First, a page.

What would a world-class artist do to reach his highest level of performance? To live an authentic life that nourishes his talent?
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This is the premise of “The White Crow” (2018), the story of the early life of world-famous Russian ballet dancer Rudolf Nureyev – leading up to his dramatic request for asylum at Le Bourget airport in Paris in 1961.
The first drama to tell Rudolf Nureyev’s captivating story, “The White Crow” (2018) stars Ralph Fiennes (The Invisible Woman, Schindler’s List) who also directs and produces. The film introduces classic ballet talent Oleg Ivenko as Nureyev in a phenomenal performance, both as actor and dancer. With much of his dialogue in Russian, Fiennes is impressive as master Alexander Pushkin, Nureyev’s Kirov Ballet teacher.
The period drama traces Nureyev’s early life, before he was a legend: his birth on a train in Siberia in 1938, his days growing up with three older sisters, his surprisingly late entry into ballet at age 11, his start at the Kirov Ballet in St Petersburg at age 17. There, he immediately becomes a principal dancer, and soon, a Soviet star.
Despite his growing reputation as a troublemaker chafing against the strict rules of the Soviet Union, Nureyev is allowed to travel with the dance company to France for an extended engagement.
Even under the watchful eyes of the KGB and his Soviet handlers, he manages to embrace Paris wholeheartedly; the culture, the ballet society he enters, and the gay scene. Set against images of early 60s Paris, Nureyev’s true story inspires, and one need not be a fan of ballet to be swept into awe by the dance scenes.
The climax is his act of requesting asylum – the first one of a major Soviet Union artist – when he is ordered to fly home to the Soviet Union instead of carrying on with the ballet company to London. But Nureyev wasn’t called the white crow – a term for standing out or being unusual – without reason, and the chance to become a better dancer with greater opportunity meant everything to him.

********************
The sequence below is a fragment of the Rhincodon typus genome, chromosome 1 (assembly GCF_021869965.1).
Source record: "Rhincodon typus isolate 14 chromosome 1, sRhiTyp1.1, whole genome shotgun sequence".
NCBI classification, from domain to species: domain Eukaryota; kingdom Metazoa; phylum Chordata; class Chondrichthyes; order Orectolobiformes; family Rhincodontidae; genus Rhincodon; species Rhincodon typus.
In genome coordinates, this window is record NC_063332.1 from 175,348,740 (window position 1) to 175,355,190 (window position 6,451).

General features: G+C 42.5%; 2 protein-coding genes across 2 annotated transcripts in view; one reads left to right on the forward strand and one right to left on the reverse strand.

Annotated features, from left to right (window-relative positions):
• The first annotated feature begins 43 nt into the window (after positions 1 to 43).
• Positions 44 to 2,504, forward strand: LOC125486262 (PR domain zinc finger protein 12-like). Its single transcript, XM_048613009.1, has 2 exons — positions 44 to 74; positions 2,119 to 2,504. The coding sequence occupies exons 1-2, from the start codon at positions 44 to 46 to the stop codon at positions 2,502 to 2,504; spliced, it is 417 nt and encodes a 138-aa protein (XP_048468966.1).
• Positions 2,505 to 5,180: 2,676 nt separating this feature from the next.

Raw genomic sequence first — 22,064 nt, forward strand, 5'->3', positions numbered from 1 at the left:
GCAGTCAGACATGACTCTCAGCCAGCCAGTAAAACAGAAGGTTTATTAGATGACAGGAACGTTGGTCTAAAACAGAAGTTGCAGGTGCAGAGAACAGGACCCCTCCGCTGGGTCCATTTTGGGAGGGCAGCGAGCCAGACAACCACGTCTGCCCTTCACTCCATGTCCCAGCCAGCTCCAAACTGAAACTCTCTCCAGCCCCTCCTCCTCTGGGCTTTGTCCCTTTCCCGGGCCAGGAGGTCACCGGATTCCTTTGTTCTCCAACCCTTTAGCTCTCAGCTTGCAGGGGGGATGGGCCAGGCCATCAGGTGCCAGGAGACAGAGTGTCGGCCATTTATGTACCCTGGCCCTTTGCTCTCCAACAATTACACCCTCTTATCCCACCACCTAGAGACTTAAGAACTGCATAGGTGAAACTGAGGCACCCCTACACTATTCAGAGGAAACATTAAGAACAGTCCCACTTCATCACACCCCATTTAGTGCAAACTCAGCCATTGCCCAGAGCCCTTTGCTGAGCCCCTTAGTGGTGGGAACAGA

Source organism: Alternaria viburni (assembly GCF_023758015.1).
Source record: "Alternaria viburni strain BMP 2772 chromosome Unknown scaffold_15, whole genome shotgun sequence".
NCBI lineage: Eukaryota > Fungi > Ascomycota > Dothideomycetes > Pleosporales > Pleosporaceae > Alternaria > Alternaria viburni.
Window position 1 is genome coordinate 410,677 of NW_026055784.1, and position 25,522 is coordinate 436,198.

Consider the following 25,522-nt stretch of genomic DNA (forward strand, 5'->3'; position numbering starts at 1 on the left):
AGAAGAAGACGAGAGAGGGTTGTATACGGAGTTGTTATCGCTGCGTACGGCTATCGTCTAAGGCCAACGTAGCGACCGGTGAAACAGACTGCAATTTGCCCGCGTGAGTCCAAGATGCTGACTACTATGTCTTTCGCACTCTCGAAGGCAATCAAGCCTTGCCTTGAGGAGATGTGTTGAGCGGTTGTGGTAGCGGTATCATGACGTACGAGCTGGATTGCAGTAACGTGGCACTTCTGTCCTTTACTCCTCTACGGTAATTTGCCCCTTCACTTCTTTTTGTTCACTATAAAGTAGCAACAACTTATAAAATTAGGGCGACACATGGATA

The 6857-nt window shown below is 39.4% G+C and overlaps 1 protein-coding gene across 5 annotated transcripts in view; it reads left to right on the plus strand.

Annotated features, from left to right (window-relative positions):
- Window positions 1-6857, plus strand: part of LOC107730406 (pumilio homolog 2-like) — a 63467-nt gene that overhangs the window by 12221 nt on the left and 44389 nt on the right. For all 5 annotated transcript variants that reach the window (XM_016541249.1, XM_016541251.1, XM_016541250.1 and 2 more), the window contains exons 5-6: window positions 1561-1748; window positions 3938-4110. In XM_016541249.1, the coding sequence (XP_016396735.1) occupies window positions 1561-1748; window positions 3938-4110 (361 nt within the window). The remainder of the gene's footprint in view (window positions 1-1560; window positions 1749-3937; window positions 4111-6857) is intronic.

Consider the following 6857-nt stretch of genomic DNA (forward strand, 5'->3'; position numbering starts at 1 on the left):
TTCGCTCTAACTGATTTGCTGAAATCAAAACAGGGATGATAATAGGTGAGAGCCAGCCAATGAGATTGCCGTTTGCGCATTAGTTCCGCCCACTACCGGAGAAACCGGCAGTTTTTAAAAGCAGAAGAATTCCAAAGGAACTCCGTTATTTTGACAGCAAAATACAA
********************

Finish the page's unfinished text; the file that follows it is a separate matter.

Nureyev set new standards for male ballet dancers and their roles, and ”The White Crow” expertly explores his perfectionism, and search for the best possible environment to elevate his art, no matter the cost.
The White Crow (2018) is AVAILABLE to STREAM
Watch the TRAILER
Rated R for some sexuality, graphic nudity, and language.
In her day job Ann O’Leary is a marketing communications professional for the technology industry but loves to relax with a great period drama across a wide range of topics. A modern history major, her favorites include interesting foreign films and series like “Generation War” and “Babylon Berlin,” or closer to home, “Boardwalk Empire,” “Harriet” and most things with Bill Nighy.
If you enjoyed this post, wander over to The Period Films List.